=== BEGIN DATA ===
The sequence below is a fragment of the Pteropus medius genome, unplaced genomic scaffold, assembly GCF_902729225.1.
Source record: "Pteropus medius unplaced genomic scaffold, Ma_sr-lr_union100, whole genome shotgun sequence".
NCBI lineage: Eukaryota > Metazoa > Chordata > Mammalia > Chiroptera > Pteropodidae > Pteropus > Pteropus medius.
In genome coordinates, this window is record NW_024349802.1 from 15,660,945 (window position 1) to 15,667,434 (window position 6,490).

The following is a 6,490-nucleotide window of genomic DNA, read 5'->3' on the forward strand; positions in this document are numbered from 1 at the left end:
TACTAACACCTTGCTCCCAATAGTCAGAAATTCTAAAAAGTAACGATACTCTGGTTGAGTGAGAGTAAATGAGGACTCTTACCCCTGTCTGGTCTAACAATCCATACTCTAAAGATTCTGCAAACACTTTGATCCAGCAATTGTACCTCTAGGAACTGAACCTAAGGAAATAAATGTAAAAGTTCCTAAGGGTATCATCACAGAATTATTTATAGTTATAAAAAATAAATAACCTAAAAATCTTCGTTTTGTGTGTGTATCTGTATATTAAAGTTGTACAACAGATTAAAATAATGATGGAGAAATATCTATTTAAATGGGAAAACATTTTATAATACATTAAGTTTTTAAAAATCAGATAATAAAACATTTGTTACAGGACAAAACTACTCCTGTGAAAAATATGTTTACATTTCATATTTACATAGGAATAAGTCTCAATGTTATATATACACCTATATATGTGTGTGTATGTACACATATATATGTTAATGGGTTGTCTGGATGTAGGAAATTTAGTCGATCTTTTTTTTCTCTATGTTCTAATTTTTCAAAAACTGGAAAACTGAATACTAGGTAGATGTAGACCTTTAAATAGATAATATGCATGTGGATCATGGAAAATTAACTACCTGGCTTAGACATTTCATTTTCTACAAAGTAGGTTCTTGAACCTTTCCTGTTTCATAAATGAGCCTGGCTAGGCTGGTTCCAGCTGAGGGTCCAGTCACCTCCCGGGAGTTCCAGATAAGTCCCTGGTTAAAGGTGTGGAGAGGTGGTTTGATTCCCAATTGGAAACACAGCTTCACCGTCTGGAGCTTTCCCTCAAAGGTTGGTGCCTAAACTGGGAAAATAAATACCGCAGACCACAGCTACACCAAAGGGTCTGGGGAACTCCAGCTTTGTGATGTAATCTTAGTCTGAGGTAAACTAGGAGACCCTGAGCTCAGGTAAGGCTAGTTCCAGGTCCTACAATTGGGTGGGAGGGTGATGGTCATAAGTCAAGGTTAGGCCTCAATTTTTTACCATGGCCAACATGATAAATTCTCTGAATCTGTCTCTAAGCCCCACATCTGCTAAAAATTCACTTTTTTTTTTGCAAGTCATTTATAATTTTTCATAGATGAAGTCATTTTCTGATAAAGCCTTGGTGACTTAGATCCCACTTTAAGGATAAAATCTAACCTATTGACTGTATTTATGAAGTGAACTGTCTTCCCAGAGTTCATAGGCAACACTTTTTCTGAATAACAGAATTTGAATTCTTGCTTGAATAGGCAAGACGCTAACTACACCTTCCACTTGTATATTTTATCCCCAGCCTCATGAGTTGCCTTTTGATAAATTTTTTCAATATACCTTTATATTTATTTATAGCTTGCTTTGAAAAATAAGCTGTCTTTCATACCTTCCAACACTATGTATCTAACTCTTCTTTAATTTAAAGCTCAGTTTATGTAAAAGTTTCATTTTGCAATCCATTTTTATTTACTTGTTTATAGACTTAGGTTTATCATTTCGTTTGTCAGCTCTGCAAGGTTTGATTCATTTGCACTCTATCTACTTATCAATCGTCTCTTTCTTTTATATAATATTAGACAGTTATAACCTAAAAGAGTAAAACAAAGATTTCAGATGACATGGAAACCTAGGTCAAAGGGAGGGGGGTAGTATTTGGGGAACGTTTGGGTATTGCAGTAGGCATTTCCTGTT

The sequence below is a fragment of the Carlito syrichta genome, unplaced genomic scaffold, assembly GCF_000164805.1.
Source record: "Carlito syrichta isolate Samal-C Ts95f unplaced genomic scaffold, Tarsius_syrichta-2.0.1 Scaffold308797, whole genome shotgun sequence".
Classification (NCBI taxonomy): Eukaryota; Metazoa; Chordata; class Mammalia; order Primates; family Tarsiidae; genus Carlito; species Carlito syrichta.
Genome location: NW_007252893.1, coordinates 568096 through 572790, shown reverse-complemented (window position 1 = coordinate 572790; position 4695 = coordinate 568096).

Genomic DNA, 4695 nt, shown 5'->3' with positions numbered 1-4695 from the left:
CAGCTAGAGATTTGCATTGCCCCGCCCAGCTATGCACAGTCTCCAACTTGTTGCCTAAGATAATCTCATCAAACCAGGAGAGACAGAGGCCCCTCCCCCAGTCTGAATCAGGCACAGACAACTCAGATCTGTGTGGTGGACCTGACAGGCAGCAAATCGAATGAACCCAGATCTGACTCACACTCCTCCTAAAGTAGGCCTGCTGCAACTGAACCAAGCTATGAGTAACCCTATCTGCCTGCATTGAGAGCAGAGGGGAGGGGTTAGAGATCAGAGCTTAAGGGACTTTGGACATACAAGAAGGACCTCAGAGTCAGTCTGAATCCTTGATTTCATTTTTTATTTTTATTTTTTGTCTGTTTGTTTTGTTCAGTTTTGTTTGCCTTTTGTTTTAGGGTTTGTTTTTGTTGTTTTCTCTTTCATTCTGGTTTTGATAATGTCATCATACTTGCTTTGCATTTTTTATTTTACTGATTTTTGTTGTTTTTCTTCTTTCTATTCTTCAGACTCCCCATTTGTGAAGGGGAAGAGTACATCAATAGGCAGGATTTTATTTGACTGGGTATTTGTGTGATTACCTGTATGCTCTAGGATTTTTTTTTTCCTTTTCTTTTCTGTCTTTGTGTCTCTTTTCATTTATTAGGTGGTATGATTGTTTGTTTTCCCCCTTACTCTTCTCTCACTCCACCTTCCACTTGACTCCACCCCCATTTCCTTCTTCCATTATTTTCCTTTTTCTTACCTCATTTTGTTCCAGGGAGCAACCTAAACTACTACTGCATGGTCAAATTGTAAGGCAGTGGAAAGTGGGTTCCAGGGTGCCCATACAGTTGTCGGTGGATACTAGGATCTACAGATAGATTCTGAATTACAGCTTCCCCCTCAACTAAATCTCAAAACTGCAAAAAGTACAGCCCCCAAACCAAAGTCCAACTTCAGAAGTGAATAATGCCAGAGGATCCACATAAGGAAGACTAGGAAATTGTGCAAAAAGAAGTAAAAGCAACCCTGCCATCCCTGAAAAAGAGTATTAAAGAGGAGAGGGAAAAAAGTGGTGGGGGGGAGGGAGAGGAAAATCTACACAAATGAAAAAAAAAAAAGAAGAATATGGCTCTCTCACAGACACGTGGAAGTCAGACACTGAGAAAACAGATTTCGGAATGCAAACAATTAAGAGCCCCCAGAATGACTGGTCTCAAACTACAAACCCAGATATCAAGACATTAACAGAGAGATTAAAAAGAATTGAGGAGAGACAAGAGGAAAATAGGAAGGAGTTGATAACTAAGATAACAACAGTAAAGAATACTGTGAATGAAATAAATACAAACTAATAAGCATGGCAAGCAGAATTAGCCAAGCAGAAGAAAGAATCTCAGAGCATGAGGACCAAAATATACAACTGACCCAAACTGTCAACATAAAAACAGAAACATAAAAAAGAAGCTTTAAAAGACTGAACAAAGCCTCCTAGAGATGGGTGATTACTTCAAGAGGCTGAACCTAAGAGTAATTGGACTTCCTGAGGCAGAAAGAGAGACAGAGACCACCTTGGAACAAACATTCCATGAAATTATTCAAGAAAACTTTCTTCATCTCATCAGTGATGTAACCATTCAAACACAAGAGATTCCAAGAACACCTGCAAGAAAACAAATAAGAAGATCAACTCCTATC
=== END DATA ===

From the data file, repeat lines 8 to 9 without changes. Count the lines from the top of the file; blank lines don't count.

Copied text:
Source record: "Carlito syrichta isolate Samal-C Ts95f unplaced genomic scaffold, Tarsius_syrichta-2.0.1 Scaffold308797, whole genome shotgun sequence".
Classification (NCBI taxonomy): Eukaryota; Metazoa; Chordata; class Mammalia; order Primates; family Tarsiidae; genus Carlito; species Carlito syrichta.